posted by Tomorrowful at 11:37 AM on November 27, 2007

I think, no amount of lens, gear or filters or tricks will let you take good photos.

If you think about it, all you are doing is recording light.

I recommend, that you take the money you would use on all your gear and enroll in a night class for photography.

The better you get with photos, the more you realize it doesn't matter what gear you got; if you know how to take good picture, you can take good pictures even with a crappy range finder. (as a matter of fact, a famous well known photographer only used a Fixed 50mm lens on a range finder for all his photo work. )

Anyway, other then that, in all my photo career, the most useful thing is a tripod, #1. After that a Off camera flash. And then after that a fold-up diffuser/reflector. (and a bag to hold all these)
posted by countzen at 1:18 PM on November 27, 2007

I would recomend not getting the 50mm lens and definitely getting the aforsuggested 35mm f2. On the cropped sensor camera like the XT the 50mm lens will end up being an 85mm lens, which is quite long. It's great for taking portraits but is not an everyday walk around lens. A lot of people are into them because they are sharp and fast, but they make you back far away from what you are taking pictures of....not the best way to become a good photographer.

The 35mm f2 is not a perfect lens, optically, but it's pretty damn good. It works really well on the small sensor cameras. It's quite fast and will give you the rought equivalent of a 50mm lens on a regular (film or full size sensor) camera.

This probably all sounds like gobbledigook, but I definitely recomend the 35mm. It's super fun. It will not limit her. The 50mm may, and she may get some weird ideas about photography in the process.

I wouldn't necessarily suggest a tripod. Definitely not a flash diffuser (total waste of time, another favorite of amateurs that doesn't really do anything). Tripod is great but a nice fast sharp lens is WAY better.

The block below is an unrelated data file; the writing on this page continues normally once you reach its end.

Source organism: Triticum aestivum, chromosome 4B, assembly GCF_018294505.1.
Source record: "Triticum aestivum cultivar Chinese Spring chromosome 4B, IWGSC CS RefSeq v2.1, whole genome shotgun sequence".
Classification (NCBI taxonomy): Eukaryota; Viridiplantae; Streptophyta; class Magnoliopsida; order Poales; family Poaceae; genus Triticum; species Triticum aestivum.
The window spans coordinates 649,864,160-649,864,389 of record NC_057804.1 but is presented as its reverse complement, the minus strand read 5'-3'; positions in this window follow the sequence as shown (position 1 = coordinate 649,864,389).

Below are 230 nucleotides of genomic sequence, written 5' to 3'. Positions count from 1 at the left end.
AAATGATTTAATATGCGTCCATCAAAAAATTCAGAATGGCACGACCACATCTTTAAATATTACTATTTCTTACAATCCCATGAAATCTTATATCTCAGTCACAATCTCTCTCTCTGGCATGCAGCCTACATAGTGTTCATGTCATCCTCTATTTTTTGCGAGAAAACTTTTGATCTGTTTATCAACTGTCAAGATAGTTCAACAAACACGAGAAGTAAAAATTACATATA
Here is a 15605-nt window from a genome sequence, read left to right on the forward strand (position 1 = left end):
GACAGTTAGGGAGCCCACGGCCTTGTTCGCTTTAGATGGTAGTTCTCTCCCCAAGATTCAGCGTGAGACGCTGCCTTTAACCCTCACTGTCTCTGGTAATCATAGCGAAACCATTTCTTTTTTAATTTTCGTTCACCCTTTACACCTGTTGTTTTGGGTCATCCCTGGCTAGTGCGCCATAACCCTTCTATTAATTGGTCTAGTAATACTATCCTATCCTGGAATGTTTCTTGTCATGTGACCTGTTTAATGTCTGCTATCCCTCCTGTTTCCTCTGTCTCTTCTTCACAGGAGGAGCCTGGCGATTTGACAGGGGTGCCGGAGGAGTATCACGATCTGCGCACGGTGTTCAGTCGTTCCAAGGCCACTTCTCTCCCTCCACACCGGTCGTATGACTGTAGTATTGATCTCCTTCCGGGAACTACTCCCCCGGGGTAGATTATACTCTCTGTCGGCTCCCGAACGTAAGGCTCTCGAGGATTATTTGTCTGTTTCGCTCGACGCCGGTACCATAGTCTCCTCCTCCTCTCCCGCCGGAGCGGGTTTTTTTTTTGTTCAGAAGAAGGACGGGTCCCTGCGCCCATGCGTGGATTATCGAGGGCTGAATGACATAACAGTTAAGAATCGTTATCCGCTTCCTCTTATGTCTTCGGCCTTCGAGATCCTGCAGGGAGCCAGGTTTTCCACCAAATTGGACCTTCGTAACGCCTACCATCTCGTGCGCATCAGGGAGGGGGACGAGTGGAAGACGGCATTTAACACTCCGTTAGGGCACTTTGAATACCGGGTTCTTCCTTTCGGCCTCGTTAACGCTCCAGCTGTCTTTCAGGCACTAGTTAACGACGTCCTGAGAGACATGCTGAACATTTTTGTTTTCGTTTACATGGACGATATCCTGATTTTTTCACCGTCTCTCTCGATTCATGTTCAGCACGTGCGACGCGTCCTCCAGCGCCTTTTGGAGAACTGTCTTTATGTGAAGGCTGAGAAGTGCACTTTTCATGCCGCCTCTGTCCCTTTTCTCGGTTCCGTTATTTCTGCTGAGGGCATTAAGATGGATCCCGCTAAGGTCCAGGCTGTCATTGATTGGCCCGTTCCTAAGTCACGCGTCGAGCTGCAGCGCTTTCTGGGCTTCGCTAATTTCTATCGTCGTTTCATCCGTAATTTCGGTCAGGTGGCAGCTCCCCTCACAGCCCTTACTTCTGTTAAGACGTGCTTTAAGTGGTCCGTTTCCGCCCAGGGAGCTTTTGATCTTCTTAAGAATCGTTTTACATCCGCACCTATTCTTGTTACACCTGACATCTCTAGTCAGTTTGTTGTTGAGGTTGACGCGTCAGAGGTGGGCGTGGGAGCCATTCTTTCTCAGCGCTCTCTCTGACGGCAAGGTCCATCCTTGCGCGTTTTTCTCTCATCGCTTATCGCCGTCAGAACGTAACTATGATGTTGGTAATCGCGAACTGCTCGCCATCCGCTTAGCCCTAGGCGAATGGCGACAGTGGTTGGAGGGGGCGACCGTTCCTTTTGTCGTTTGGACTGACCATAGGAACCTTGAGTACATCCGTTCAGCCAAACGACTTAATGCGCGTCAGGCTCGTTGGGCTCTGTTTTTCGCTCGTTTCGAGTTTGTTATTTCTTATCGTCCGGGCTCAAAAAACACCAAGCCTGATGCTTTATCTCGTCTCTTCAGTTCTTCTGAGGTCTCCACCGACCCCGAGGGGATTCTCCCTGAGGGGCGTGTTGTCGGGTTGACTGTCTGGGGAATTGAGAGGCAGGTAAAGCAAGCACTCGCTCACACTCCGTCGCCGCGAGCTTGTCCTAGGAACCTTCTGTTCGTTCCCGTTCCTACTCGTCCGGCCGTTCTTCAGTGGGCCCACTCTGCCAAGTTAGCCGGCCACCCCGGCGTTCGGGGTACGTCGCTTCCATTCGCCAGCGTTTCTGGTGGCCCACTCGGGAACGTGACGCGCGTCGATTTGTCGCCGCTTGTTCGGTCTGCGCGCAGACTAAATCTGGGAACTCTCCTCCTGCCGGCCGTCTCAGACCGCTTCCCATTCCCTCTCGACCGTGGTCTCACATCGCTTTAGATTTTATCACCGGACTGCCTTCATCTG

posted by sully75 at 1:48 PM on November 27, 2007

I recently got an XTi a few months ago myself.

I'd like an "Understanding Exposure" book for myself so I third that recommendation.

If she wants to do walk around photography without looking too conspicuous I highly recommend this sling bag: Lowepro Slingshot 100. I've used it in a variety of situations from covering a video game convention, to rockclimbing, to just my sunset beach path walks.

As a female I appreciate not completely advertising the fact that I have a moderately expensive camera on my person.

For event photography the sling and side zip feature means I can sling it forward without removing it, take a picture and then put the camera back in quickly.

On the lens note, I recently got to use a higher model Canon (the 5D) with some really nice Canon "L" lenses, if you can swing one it would be a very nice gift. I own a non "L" lens, a 50mm 1.8 and am happy with it but price played a big factor in that purchase otherwise I may have gone for a 35mm.

Software wise I recommend Photoshop CS3. It has features particularly useful for digital photography as well as a stand alone application called Bridge that you can use for organization and more.

If you don't want to go the no additional cost route, I recommend just using the supplied software and then Picasa for quick viewing, organization and simple editing.

And finally, I'll second the compact flash card suggestion to round out any gift package.
posted by Fricka at 1:22 AM on November 28, 2007